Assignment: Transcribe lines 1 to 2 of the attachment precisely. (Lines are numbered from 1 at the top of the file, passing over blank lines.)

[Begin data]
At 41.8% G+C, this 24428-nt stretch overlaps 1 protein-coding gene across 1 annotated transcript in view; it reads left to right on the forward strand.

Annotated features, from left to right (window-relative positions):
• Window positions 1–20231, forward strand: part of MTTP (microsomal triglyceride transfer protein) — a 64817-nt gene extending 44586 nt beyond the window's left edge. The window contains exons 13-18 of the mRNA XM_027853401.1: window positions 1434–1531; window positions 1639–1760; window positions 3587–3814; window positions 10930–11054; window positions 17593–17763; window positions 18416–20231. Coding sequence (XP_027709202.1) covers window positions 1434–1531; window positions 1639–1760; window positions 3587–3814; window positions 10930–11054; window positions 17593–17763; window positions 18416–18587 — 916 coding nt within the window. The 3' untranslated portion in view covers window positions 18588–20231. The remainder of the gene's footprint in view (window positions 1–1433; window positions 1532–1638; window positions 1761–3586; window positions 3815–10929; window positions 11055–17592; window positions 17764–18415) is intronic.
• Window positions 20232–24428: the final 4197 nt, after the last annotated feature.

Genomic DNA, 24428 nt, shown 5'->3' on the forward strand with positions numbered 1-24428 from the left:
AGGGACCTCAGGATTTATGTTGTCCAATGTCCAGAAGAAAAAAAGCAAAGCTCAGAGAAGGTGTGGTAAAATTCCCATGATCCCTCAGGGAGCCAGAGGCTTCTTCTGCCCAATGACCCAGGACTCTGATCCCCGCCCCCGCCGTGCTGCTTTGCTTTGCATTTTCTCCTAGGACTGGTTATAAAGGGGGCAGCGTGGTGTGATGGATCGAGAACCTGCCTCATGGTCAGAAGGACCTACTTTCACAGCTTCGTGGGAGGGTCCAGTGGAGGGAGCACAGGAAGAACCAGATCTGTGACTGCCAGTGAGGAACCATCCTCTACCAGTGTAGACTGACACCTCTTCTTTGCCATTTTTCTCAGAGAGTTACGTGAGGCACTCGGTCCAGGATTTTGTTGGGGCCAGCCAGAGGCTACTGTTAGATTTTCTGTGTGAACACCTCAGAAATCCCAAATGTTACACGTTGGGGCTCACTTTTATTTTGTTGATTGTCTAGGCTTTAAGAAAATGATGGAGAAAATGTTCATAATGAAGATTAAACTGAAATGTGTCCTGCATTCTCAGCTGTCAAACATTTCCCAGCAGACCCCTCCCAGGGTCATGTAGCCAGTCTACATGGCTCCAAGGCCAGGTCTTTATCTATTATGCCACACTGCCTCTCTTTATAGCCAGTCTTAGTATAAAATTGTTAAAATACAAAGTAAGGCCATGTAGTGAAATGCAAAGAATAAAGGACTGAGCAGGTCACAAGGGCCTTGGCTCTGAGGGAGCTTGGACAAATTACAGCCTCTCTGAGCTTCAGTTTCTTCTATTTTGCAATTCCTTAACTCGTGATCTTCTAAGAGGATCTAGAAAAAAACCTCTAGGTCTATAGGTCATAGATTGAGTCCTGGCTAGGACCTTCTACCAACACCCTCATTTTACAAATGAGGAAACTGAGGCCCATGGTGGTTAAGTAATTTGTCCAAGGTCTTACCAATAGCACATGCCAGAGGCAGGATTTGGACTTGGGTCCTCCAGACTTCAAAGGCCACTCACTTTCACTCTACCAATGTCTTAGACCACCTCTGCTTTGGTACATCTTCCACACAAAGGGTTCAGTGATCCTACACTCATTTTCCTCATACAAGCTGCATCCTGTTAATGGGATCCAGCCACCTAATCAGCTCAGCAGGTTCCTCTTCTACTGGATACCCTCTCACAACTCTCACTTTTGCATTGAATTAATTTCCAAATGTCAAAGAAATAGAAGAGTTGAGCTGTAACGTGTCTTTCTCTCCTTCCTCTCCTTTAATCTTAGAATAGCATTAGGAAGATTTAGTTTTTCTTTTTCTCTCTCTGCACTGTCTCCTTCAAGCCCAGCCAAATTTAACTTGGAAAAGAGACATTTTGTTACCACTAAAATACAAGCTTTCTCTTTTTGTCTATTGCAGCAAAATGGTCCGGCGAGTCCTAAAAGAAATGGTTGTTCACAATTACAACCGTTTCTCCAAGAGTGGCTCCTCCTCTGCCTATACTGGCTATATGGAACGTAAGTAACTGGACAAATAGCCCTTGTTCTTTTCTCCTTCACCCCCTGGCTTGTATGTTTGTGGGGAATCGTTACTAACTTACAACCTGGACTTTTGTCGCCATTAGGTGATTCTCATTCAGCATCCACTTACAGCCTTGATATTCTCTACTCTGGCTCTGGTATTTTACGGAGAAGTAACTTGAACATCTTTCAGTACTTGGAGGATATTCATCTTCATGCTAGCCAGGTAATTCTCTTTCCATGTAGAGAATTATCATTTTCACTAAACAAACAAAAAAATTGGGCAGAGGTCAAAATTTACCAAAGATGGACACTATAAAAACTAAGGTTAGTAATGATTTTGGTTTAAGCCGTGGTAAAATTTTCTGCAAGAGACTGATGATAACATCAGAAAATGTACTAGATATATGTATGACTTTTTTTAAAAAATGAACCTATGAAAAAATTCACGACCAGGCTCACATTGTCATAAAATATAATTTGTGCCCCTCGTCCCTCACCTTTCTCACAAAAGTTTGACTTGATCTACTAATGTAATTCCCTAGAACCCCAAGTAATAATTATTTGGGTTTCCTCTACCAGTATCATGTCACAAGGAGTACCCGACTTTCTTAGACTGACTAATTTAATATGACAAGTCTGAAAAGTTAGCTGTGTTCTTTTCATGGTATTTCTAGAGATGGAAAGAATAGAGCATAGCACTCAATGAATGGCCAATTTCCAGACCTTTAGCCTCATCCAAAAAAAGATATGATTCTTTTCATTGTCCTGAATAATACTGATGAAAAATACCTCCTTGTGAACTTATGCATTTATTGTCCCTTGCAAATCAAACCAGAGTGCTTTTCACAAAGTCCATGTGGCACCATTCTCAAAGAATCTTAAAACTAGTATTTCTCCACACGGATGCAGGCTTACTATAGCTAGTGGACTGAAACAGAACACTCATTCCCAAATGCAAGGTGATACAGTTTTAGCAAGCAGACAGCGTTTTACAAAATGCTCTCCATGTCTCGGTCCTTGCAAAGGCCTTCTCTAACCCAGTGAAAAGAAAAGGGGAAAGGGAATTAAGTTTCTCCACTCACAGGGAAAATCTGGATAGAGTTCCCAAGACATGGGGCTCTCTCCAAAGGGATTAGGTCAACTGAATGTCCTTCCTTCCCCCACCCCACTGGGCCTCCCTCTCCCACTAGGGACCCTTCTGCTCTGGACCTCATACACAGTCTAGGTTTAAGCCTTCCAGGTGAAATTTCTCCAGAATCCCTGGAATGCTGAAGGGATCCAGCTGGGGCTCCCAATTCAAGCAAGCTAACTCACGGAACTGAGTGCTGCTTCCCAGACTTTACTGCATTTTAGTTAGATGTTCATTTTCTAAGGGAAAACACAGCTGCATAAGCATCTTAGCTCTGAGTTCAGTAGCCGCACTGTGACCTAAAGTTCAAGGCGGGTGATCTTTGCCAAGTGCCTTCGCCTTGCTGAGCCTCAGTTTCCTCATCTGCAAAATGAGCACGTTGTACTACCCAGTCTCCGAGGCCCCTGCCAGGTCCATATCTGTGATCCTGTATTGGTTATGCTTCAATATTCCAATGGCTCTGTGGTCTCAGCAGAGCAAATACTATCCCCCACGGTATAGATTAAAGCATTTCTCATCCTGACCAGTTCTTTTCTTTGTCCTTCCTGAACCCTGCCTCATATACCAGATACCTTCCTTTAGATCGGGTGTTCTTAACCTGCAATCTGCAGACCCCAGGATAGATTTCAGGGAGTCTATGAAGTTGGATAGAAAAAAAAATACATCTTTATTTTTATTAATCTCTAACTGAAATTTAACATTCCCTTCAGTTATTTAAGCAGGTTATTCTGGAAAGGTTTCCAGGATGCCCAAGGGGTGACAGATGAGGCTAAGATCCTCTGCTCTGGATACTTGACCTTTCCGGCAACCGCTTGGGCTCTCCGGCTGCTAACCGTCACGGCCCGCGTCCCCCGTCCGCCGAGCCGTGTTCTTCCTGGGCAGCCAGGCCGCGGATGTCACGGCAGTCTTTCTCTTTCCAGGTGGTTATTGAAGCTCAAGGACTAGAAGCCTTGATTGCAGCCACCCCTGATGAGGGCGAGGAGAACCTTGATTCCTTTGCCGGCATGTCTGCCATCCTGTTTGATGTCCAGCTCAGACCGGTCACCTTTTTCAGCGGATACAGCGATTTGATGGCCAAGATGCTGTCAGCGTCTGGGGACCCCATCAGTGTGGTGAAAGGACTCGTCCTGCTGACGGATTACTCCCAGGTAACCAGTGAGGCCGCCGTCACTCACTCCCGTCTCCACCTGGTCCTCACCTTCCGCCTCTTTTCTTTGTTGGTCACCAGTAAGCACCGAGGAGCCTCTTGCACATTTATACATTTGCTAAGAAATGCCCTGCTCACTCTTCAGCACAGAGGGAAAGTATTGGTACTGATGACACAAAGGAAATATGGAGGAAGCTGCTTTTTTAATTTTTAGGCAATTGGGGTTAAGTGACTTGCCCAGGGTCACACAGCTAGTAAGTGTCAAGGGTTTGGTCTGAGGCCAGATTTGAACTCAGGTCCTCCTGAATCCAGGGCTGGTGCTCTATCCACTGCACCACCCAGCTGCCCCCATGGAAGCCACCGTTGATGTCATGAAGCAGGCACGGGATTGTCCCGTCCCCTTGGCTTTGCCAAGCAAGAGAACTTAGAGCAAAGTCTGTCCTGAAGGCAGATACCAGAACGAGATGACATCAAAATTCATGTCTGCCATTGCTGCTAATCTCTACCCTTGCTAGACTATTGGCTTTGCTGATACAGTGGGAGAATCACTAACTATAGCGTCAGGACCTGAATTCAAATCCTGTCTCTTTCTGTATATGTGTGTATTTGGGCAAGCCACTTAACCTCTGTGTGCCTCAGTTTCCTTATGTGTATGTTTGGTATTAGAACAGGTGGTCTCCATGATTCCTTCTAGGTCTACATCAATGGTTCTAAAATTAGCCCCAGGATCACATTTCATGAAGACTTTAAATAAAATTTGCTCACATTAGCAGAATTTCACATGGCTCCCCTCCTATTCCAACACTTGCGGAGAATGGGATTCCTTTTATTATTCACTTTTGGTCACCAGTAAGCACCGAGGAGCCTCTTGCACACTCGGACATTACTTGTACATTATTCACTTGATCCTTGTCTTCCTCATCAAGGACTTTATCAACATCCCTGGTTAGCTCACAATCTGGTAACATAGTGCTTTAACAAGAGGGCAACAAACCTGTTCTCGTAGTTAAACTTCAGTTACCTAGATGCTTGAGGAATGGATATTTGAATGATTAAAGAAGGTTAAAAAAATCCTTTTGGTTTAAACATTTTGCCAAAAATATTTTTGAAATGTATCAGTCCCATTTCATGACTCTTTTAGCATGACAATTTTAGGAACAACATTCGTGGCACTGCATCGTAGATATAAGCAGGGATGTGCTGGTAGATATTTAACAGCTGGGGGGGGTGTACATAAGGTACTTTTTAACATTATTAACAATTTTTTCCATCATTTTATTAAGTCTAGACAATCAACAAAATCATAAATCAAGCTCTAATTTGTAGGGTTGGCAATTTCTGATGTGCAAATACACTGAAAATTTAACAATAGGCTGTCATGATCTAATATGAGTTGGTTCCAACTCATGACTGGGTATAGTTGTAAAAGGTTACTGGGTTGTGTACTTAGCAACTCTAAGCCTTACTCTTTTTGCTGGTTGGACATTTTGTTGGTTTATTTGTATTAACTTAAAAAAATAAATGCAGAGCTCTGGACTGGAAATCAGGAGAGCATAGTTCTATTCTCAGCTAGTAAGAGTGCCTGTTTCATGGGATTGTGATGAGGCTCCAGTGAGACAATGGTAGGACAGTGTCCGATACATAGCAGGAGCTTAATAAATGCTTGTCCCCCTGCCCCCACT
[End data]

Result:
At 41.8% G+C, this 24428-nt stretch overlaps 1 protein-coding gene across 1 annotated transcript in view; it reads left to right on the forward strand.

Annotated features, from left to right (window-relative positions):